G.S. 97-10.1 provides: “If the employee and the employer are subject to and have accepted and complied with the provisions of this article, then the rights and remedies herein granted to the employee, his dependents, next of kin, or personal representative shall exclude all other rights and remedies of the employee, his dependents, next of kin, or representative as against the employer at common law or otherwise on account of such injury or death.” (Our italics.)

It is well established by our decisions, based on G.S. 97-9 and *524G.S. 97-10.1, that Horney, if he had lived, could not have maintained a common-law action against the Pool Company, his employer, or against Meredith, who was conducting its business. Under the circumstances alleged, a claim against his employer and its insurance carrier under the Workmen’s Compensation Act would have been his exclusive remedy. McNair v. Ward, 240 N.C. 330, 82 S.E. 2d 85, and cases cited; Burgess v. Gibbs, 262 N.C. 462, 137 S.E. 2d 806, and cases cited. As stated in Gregutis v. Waclark Wire Works, 92 A. 354 (N.J.), in considering a similar factual situation, “the condition upon which a right of action is given to the personal representatives of a deceased person by the Death Act is not present in the case at bar.”

While the foregoing affords sufficient ground for decision that plaintiff cannot recover under G.S. 28-173, our wrongful death statute, we deem it appropriate to discuss plaintiff’s contentions.

G.S. 97-40, at the time of Horney’s injury and death, provided: “If the deceased employee leaves neither whole nor partial dependents, no compensation shall be due or payable on account of the death of the deceased employee.” Hence, the father, the mother and the two sisters or Horney, although his next of kin, were not entitled to an award of compensation on account of his death because they were not wholly or partially dependent upon him.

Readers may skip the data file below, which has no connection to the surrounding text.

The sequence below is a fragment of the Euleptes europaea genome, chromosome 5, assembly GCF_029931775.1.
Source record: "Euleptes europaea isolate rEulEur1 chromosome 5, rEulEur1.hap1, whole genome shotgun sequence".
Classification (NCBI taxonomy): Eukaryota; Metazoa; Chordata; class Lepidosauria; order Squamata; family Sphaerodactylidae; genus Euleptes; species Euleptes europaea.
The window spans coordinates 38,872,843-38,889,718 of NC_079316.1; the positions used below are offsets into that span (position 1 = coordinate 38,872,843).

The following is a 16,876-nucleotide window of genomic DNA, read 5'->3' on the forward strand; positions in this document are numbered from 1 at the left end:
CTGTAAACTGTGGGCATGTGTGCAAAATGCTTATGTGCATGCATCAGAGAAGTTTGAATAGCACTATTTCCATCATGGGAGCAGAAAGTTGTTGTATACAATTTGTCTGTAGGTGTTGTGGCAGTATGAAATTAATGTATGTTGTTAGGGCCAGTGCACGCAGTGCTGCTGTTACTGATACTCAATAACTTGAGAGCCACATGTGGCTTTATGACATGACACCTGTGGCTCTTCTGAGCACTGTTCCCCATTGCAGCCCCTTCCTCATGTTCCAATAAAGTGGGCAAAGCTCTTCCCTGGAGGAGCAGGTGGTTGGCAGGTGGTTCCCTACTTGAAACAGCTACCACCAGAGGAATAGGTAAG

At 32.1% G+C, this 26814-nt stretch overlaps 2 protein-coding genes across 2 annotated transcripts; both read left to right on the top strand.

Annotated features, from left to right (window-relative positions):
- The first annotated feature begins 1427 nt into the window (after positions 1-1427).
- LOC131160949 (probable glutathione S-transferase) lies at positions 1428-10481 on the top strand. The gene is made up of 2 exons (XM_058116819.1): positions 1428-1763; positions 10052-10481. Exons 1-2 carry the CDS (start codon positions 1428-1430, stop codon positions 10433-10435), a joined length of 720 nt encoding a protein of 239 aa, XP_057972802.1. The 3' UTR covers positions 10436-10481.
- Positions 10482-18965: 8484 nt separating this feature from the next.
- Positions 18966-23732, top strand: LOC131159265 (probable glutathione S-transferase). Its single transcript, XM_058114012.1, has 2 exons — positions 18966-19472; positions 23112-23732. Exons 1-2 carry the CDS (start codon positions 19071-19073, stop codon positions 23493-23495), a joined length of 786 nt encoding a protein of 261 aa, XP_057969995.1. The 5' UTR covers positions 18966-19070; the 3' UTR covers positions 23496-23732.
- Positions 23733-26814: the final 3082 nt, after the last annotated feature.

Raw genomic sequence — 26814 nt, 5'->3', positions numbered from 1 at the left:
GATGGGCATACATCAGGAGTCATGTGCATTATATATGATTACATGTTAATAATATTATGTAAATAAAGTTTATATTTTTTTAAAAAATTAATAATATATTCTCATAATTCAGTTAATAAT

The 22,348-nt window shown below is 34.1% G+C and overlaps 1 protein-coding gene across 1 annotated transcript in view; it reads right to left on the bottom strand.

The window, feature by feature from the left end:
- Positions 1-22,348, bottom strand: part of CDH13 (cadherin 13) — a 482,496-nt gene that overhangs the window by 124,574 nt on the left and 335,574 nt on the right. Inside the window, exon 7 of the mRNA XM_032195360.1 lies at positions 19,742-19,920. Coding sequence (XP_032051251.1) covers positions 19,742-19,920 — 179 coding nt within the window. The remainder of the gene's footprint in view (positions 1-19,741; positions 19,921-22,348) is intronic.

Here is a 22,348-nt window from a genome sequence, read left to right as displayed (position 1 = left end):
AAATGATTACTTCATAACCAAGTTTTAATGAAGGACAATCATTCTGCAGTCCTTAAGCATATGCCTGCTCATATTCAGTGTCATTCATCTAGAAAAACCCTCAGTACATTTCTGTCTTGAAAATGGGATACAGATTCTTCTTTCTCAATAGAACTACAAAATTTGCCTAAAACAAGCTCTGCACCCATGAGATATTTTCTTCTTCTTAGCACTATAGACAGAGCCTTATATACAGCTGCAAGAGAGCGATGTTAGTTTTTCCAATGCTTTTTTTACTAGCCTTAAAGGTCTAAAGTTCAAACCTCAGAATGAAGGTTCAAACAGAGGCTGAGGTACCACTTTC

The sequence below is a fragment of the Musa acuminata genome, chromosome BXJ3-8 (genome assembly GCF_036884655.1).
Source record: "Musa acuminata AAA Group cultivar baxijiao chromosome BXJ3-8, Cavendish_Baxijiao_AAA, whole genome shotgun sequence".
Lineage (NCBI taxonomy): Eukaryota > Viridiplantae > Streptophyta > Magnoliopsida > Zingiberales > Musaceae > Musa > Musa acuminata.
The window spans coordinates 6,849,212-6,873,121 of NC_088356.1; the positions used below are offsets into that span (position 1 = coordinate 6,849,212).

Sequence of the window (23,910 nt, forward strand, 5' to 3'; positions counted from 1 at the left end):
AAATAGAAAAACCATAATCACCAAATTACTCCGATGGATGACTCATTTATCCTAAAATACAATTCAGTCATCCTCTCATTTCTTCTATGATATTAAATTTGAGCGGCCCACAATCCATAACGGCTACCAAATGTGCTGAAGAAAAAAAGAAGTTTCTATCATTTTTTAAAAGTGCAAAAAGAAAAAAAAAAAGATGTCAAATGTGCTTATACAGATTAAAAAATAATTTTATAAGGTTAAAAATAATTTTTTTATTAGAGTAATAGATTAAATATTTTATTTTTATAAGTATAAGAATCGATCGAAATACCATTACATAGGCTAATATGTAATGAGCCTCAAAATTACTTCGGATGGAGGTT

In Patterson v. Sears-Roebuck & Co., 196 F. 2d 947, the Court of Appeals for the Fifth Circuit affirmed a judgment dismissing the complaint “for want of a statement of a recoverable claim.” As stated in the opinion of Chief Judge Hutcheson, the plaintiff, administrator of the estate of a deceased employee, alleged “that decedent left surviving her only a husband, a father, and a brother, no one of whom was in any degree dependent on said decedent, either in fact or within the scope of the definition of dependents as set forth in the Alabama Workmen’s Compensation Act, . . .” Decision required consideration of the Workmen’s Compensation Act and of the wrongful death statute of Alabama.